While the majority of Super Bowl advertisers go for belly laughs or entertaining, storytelling ads, there was a crop of advertisers this year that let their products take the lead. These ads all had more than 20% of respondents cite Product as the single best thing about the ad. In a crowd of high-entertainment ads, it’s a challenge to truly make the product the star.
But a few ads were able to do just that, while all scoring well on other dimensions﹣Likeabilty, Attention, Information and Desire. Jeep and Wendy’s were able to crack the Top 20 with their product strategies in terms of overall Breakthrough despite focusing on their product.
A few ads saw success from combining the product with another engaging creative element, and others solely from focusing on the product itself. It’s not that other ads don’t communicate product features and functional benefits. It’s just not the “single best thing” about the ad. Take M&M’s for example. While everyone loves M&Ms the product, viewers rated the Single best Thing about that ad was the “characters.”
|Rank||Brand||Ad Title||Length||Product Single Best Thing %||Likeability Score|
|3||Persil Proclean||Game Time Stain Time||0:30||23%*||634|
|5||Febreze||The Only Man Whose Bleep Don’t Stink||0:30||22%*||600|
|6||Tide||It’s Yet Another Tide Ad, Again||0:15||20%||592|
Jeep’s “Anti-Manifesto” and Wendy’s “Iceberg” both went bold to show off their product attributes. Jeep’s “Anti-Manifesto” nonchalantly showed the Wrangler’s ability to truly off road, while the voiceover defiantly pointed out that you don’t need fancy storytelling when your product is this awesome. While the ad itself seemed like a high production, Jeep enthusiast video, the visuals made an impact, with 37% of respondents citing it as the best thing about the ad. The ad did a tremendous job of showing, not telling, about the product, with Information scores in the top ten for the game. Yet, the ad also scored highest for viewers naming the Product the best thing.
Wendy’s used its best product attribute, fresh, never frozen beef, to call out McDonald’s and they certainly didn’t mince words. Directly pitting their product against a competitor’s is against type for Super Bowl ads, but it worked. Consumers responded overwhelmingly in the positive, giving the ad strong marks across the board, but particularly for Desire and Relevance. The Dave’s Double also certainly made mouths water, with 67% of respondents indicating positive Purchase Intent, the second highest for this year’s Super Bowl ads.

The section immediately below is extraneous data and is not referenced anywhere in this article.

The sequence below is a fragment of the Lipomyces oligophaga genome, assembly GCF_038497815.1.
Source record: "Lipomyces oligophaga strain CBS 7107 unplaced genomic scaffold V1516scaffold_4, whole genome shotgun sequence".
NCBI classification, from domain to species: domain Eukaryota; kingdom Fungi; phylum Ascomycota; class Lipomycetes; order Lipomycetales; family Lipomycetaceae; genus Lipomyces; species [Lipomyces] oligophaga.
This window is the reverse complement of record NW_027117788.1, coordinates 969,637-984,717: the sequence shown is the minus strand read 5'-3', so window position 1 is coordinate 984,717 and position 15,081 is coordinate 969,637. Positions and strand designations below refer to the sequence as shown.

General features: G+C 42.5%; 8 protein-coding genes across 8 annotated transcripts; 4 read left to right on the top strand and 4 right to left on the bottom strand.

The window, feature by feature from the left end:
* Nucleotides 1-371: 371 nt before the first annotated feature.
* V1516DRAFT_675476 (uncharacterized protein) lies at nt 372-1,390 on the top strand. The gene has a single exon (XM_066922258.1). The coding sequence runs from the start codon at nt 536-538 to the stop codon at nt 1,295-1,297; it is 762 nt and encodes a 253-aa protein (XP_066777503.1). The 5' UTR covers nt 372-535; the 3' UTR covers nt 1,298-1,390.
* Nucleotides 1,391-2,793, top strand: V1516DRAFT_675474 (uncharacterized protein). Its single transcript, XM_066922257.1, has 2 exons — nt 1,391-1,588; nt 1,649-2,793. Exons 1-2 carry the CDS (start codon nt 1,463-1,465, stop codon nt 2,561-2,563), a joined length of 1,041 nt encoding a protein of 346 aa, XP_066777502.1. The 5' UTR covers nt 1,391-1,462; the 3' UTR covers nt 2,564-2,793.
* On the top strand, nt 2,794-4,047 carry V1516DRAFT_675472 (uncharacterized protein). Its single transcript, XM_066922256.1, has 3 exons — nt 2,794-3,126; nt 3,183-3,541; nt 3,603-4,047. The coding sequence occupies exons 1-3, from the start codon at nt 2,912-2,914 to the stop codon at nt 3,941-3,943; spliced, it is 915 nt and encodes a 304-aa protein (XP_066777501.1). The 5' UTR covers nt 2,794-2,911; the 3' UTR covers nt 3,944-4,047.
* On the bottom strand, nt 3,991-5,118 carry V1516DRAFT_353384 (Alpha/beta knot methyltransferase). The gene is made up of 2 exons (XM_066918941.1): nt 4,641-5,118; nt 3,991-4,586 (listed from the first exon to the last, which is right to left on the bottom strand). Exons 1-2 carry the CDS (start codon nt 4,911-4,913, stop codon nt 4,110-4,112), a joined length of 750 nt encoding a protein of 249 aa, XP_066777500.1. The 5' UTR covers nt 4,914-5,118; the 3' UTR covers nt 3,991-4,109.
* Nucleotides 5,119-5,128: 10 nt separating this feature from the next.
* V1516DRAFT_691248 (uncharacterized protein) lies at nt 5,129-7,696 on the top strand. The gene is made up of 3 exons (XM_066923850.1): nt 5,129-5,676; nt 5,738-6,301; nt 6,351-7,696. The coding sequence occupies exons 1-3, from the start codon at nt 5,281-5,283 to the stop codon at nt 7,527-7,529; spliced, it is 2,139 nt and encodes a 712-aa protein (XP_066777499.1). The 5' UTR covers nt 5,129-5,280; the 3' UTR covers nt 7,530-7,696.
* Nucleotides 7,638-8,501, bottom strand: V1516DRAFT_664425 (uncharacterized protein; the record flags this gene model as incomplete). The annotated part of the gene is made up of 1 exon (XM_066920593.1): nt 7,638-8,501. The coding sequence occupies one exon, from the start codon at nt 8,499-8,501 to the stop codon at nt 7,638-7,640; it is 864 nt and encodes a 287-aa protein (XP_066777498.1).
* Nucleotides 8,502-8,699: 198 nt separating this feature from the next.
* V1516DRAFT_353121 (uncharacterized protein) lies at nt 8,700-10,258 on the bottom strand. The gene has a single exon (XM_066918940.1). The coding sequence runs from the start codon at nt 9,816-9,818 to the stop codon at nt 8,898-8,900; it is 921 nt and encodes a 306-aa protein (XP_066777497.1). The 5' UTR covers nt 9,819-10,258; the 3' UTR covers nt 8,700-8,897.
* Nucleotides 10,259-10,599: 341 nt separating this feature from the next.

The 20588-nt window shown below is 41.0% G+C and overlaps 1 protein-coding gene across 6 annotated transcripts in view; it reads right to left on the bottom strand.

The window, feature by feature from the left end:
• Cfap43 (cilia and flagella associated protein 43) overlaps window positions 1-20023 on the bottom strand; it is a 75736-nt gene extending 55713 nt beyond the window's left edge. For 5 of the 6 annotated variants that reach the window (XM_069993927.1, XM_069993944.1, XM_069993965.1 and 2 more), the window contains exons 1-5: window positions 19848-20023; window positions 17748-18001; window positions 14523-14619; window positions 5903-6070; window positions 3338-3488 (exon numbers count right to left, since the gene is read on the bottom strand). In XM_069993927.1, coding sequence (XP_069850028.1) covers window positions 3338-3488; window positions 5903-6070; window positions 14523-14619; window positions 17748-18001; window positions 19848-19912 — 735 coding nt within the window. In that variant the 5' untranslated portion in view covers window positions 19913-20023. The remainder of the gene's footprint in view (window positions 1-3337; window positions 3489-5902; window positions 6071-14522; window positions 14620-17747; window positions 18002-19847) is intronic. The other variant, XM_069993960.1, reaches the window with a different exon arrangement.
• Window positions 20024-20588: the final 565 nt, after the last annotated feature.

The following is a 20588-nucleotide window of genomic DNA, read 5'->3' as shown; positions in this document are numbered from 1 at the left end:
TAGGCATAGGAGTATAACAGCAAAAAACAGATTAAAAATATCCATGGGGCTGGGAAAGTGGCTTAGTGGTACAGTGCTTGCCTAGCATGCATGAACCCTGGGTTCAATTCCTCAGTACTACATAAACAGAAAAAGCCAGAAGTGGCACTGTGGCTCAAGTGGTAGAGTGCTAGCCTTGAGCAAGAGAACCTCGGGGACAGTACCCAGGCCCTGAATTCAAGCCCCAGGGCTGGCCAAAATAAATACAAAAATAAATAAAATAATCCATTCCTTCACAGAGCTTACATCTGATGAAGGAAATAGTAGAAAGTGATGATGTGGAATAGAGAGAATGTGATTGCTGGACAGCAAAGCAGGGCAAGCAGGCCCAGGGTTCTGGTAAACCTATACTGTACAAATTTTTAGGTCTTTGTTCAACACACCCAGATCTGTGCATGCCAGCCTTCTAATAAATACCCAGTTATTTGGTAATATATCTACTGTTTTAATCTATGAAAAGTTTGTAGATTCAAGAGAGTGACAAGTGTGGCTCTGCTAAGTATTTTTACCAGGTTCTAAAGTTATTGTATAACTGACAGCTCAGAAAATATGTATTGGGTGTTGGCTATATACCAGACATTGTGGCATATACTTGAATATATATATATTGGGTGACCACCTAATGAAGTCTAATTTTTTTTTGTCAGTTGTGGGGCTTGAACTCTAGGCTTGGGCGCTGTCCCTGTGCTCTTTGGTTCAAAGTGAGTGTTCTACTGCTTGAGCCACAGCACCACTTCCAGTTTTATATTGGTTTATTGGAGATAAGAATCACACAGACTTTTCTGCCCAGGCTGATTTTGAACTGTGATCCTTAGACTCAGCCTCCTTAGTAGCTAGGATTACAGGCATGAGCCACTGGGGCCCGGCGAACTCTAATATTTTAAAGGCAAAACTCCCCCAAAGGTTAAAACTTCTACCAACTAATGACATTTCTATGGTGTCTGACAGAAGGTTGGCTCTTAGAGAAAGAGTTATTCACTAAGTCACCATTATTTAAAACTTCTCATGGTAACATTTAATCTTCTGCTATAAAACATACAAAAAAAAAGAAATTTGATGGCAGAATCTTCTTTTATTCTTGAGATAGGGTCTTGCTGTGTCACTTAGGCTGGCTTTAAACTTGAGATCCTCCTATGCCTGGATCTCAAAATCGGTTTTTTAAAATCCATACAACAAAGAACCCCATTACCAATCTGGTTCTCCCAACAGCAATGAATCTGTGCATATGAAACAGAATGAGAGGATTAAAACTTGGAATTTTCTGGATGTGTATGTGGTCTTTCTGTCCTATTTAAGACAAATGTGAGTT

Wendy’s “Iceberg” Gap-to-Norm (Super Bowl advertising since ‘10)
Most of the ads achieved Desire scores (I want that!) significantly above Super Bowl advertising norms. This translated to strong positive purchase intent, especially for Wendy’s (67%) and Pringles (60%). Pringles did a solid job of weaving its product into the creative, and offered a new, exciting way for consumers to enjoy eating the product. The ad resonated the best with Millennials (ages 21-35), who score the ad significantly above advertising norms for every component except Information (but who cares, we already know what a chip is).
Diet Coke was the only product-focused spot with a score well below norm on all components. As a new line extension designed to appeal to millenials, the product wasn’t strong enough on it’s own to carry the ad. Below, viewer verbatim comments and the emo word cloud (derived from those comments) reflect interest in the product, but it wasn’t enough to overshadow the confusing and dull content.
“I think the ad misses its market. The dancing is unhip, and is a distraction from the product itself. I had experienced the product prior to viewing this ad; it’s a good product, just a poor ad” Male, 16 – 20
“I didn’t like this ad. Failed to draw my attention to the product.” Female, 36 -49
“Ad is cool but the lady in it needs to show a little bit more excitement. After all, it is a hot new product.” Female, 21-35
“It is a little static and boring. They are trying to promote a new product which is exciting for them and their presentation is very boring.” Female, 36-49
“Girl is very unusual. I thought her style and general appearance was interesting. I didn’t really know what the product had to do with it, in fact I barely noticed what the product was.” Male, 21 – 35
With the support of humor, Febreze presented its product to viewers in a relevant manner that resulted in a strong Desire score.
Capitalizing on the excitement around the game, Persil Proclean also used relevant content to make its product more engaging for viewers. The high Relevance and Desire scores among Lapsed users, resulted in 71% reporting they were “More/Much More” likely to purchase.
It wasn’t a matter of whether, but which, Tide ad would appear on our lists. With an overall game execution that was likely the envy of many in the advertising world, Tide managed to be product- forward and entertaining. “It’s Yet Another Tide Ad, Again” spoofs medical commercials, but seamlessly integrates the product message by dressing all the characters in spotless tennis whites. While some respondents were a bit confused by the spot, the branding certainly came through, with 94% recognizing Tide as the advertiser.
Product forward ads are often considered less “creative” than other story-telling or humor ads. But in the end most of these ads were successful in creating demand for their product. There are many paths to greatness, and sometimes letting the product shine is the shortest road to success.
Continue to check back with us throughout the week as we reveal additional rankings from the big game.